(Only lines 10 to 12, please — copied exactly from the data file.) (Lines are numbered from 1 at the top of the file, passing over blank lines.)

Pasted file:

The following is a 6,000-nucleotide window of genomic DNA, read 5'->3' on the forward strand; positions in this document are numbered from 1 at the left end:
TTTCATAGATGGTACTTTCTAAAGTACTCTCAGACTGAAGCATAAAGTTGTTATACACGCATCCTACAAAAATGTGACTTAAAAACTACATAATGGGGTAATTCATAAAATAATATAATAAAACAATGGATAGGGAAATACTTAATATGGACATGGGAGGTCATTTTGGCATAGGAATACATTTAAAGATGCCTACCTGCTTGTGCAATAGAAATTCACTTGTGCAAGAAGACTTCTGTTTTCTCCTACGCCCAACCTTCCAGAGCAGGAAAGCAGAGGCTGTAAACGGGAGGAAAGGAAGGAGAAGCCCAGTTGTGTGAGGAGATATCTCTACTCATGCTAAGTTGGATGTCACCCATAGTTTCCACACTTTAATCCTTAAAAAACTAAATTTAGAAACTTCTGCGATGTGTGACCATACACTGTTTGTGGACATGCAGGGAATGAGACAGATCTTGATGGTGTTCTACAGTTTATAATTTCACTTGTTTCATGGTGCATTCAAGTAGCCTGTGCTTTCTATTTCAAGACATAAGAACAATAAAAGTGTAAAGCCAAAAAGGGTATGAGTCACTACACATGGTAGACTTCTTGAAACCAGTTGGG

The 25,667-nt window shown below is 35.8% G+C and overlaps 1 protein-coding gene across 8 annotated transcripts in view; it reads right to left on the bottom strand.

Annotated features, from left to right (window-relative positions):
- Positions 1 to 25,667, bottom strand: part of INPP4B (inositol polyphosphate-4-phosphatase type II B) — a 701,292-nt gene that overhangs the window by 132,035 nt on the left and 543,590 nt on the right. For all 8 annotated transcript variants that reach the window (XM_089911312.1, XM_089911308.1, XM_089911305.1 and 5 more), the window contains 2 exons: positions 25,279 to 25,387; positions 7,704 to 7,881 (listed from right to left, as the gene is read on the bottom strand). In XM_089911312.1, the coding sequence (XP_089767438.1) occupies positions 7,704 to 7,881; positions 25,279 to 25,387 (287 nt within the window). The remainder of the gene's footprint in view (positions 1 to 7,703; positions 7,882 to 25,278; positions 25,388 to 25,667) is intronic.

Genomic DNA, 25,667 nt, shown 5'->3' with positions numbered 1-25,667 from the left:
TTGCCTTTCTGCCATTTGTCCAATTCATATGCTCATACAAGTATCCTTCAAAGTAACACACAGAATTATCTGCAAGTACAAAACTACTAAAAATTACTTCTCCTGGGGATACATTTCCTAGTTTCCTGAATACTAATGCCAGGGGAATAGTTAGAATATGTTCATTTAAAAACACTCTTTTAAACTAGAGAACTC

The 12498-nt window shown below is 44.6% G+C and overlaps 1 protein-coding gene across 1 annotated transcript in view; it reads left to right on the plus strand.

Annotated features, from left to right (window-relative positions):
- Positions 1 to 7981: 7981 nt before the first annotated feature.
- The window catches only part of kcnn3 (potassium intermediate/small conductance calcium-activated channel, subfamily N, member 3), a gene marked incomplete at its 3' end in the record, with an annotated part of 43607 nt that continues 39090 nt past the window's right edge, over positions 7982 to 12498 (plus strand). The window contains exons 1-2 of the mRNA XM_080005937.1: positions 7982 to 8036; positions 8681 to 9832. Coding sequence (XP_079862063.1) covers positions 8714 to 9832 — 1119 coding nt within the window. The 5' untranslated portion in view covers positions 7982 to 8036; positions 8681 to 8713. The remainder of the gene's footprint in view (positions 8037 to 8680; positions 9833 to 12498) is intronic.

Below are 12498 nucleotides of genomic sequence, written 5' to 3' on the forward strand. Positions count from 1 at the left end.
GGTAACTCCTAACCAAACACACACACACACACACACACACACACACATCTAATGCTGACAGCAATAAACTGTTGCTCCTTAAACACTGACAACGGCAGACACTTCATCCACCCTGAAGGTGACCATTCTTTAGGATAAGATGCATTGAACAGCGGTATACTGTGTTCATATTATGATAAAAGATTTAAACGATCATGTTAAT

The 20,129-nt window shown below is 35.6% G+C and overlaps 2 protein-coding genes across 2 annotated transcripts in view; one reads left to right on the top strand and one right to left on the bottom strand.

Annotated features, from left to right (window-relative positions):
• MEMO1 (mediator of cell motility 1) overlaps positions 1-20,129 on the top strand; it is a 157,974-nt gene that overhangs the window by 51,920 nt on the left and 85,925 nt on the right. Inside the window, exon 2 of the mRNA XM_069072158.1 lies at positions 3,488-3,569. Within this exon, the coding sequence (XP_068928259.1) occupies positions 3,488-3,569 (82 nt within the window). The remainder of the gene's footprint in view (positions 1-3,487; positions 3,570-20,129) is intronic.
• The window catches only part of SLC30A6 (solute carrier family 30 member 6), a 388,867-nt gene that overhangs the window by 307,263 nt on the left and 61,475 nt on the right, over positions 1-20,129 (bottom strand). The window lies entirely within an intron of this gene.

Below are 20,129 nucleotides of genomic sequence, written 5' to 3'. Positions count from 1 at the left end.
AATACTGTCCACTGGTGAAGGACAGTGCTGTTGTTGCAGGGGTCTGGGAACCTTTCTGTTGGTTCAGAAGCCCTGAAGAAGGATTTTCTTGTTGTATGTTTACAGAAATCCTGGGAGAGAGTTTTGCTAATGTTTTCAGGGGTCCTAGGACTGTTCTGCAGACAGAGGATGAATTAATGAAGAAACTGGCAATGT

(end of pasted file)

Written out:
- Positions 1 to 7981: 7981 nt before the first annotated feature.
- The window catches only part of kcnn3 (potassium intermediate/small conductance calcium-activated channel, subfamily N, member 3), a gene marked incomplete at its 3' end in the record, with an annotated part of 43607 nt that continues 39090 nt past the window's right edge, over positions 7982 to 12498 (plus strand). The window contains exons 1-2 of the mRNA XM_080005937.1: positions 7982 to 8036; positions 8681 to 9832. Coding sequence (XP_079862063.1) covers positions 8714 to 9832 — 1119 coding nt within the window. The 5' untranslated portion in view covers positions 7982 to 8036; positions 8681 to 8713. The remainder of the gene's footprint in view (positions 8037 to 8680; positions 9833 to 12498) is intronic.

Below are 12498 nucleotides of genomic sequence, written 5' to 3' on the forward strand. Positions count from 1 at the left end.